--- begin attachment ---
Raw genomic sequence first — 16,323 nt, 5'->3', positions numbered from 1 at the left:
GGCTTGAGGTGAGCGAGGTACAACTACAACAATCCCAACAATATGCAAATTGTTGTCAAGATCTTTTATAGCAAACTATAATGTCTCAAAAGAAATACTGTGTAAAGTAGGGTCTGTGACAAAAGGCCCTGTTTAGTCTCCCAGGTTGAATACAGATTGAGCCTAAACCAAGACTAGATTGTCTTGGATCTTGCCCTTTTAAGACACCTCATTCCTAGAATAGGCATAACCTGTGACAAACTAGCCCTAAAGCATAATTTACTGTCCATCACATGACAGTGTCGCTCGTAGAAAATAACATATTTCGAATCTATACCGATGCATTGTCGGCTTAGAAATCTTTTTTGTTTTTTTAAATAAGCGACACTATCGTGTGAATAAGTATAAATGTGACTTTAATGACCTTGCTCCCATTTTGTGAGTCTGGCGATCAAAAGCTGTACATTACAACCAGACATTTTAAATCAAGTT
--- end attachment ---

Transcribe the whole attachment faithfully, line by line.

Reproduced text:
Raw genomic sequence first — 16,323 nt, 5'->3', positions numbered from 1 at the left:
GGCTTGAGGTGAGCGAGGTACAACTACAACAATCCCAACAATATGCAAATTGTTGTCAAGATCTTTTATAGCAAACTATAATGTCTCAAAAGAAATACTGTGTAAAGTAGGGTCTGTGACAAAAGGCCCTGTTTAGTCTCCCAGGTTGAATACAGATTGAGCCTAAACCAAGACTAGATTGTCTTGGATCTTGCCCTTTTAAGACACCTCATTCCTAGAATAGGCATAACCTGTGACAAACTAGCCCTAAAGCATAATTTACTGTCCATCACATGACAGTGTCGCTCGTAGAAAATAACATATTTCGAATCTATACCGATGCATTGTCGGCTTAGAAATCTTTTTTGTTTTTTTAAATAAGCGACACTATCGTGTGAATAAGTATAAATGTGACTTTAATGACCTTGCTCCCATTTTGTGAGTCTGGCGATCAAAAGCTGTACATTACAACCAGACATTTTAAATCAAGTT